Hi-Res audio (also called Hi-Def, HD, HiFi, and other nicknames) has been an added value feature in music streaming apps since Tidal charted that course with its 2x pricing model: 10 bucks for on-demand listening at normal streaming fidelities, and $20 for Hi-Res. For anyone with a high-end audio signal chain from streaming service into the ears, and for anyone who wanted to start with the highest fidelity regardless of equipment, that premium could be worthwhile. At a RAIN Summit Teen Panel a few years ago, one of the college students onstage (none of whom had much money) subscribed to the high end of Tidal explicitly for the Hi-Res.
Now that business model is at risk of being debunked, as two giant players in the streaming music market, Apple Music and Amazon Music, have simultaneously (though probably not in league) eliminated the extra cost for access to Hi-Res tracks. Those entire Hi-Fi catalogs will be mixed into the total offerings.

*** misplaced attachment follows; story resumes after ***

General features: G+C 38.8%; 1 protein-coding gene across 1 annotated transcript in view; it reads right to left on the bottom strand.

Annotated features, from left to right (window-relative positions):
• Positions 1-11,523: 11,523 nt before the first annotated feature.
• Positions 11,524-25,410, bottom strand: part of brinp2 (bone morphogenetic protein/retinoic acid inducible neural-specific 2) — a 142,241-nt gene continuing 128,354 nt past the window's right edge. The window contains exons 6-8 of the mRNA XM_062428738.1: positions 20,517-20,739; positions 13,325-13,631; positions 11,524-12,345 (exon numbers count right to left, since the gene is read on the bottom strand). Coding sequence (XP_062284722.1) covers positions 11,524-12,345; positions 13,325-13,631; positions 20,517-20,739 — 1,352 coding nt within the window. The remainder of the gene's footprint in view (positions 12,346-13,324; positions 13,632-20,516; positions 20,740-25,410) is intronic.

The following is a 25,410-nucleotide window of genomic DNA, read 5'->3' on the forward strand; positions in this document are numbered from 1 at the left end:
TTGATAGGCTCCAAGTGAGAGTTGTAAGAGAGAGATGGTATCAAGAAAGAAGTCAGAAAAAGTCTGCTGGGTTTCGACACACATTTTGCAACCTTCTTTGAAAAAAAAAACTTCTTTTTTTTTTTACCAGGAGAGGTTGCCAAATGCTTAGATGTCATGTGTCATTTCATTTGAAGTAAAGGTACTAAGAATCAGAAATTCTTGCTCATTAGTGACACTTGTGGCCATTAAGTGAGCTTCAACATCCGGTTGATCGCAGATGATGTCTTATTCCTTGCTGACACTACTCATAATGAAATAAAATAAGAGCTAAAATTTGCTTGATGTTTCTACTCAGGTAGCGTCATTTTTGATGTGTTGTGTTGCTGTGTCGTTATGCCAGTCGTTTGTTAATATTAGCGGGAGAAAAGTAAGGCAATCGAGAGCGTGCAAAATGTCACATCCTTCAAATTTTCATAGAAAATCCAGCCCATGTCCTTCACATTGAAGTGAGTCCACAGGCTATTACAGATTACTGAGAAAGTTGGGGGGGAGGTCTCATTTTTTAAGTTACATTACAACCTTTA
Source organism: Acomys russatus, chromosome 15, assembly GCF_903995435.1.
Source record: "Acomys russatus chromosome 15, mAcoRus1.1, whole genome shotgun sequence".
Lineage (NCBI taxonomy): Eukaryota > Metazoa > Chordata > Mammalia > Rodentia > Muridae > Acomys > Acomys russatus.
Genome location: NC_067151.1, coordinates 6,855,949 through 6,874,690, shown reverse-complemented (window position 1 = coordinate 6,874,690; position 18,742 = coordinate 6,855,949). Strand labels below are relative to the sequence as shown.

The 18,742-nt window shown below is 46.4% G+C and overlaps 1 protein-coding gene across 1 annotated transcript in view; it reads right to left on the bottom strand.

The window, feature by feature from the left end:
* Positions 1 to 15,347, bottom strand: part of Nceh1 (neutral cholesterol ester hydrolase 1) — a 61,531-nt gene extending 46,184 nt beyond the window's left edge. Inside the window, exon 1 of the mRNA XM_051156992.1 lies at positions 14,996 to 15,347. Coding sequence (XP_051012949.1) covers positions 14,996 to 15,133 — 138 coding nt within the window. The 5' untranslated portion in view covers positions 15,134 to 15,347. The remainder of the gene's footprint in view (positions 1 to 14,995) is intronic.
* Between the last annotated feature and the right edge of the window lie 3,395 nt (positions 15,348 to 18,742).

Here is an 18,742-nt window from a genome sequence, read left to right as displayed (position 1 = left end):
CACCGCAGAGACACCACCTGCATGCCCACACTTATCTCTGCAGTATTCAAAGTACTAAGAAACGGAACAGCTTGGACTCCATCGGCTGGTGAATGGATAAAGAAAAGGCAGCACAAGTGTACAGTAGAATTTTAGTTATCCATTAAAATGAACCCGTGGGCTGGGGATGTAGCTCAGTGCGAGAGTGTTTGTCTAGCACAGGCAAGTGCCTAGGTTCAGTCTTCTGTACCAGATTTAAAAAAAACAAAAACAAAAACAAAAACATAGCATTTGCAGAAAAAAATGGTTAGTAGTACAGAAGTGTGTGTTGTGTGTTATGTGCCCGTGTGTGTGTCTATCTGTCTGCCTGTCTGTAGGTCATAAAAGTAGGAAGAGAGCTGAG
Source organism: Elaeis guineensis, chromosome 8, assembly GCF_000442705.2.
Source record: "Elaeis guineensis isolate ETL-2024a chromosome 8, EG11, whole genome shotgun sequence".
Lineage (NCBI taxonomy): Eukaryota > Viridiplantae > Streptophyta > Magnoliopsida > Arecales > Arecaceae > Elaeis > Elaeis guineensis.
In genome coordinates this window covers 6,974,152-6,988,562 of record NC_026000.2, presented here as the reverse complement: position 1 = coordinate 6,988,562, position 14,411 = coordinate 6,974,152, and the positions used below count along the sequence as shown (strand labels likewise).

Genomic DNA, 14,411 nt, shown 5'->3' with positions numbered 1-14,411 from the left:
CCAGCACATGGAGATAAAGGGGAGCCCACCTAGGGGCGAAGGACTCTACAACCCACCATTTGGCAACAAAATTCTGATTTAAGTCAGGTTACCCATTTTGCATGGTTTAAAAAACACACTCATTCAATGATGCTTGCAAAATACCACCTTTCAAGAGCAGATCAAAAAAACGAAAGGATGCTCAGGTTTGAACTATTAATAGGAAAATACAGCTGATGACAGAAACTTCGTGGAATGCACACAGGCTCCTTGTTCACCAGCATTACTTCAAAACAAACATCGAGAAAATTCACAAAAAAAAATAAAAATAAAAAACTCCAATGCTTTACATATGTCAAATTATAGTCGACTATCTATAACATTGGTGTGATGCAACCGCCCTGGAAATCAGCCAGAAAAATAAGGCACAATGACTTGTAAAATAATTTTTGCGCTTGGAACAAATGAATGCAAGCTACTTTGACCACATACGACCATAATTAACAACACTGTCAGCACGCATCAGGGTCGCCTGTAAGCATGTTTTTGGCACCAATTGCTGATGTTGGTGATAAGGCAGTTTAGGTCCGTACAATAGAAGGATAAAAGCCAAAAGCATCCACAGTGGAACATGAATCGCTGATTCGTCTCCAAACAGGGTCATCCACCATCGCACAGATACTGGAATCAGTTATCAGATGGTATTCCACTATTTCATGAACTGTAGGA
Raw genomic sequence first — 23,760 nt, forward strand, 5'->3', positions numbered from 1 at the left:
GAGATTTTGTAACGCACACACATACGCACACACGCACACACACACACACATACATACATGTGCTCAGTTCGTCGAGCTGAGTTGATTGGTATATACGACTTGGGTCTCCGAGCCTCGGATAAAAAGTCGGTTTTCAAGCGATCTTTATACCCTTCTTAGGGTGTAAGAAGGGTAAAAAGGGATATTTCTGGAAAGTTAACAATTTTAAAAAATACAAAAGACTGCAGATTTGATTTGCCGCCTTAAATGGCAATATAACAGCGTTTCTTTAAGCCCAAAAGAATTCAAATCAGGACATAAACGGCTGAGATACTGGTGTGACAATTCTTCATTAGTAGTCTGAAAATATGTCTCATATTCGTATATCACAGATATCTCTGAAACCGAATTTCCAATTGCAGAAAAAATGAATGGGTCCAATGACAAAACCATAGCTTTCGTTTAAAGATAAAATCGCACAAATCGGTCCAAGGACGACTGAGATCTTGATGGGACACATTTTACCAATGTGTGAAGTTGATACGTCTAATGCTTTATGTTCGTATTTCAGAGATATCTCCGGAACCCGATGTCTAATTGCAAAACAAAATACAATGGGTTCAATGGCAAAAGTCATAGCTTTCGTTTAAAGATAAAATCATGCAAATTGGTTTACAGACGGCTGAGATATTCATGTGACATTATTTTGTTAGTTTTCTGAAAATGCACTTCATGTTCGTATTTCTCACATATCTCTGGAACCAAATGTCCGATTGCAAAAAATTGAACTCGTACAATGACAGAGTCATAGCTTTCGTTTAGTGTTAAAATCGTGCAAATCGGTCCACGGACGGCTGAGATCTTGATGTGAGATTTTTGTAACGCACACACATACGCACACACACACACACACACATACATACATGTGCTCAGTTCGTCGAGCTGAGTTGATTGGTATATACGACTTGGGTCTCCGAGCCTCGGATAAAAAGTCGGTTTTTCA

We tested the Amazon presentation, and found “HD” and “ULTRA HD” tracks — the latter appears to be Amazon’s embrace of Dolby Atmos, which aspires to mix high resolution with a kind of surround-sound immersion. Listening to ULTRA HD through midrange studio mixing headphones, (Audiotech ATH-M20x), we experience an easily discerned widening of the stereo field. We didn’t pick up any audio artifacts missing from the “HD” tracks — e.g. fret sounds, cymbal frequencies, and other audible relics sometimes lost in audio compression. We loved the sound, and spent enjoyable time cruising around the ULTRA HD catalog, which is searchable.
Now, to see how competing services react. Mark Mulligan, head of MIDiA Research, says in a blog post that the Hi-Def-for-free initiative is a retention strategy: “As all the key DSPs operate on the same basic model, they need to innovate around the core proposition in order to improve stickiness and reduce churn.”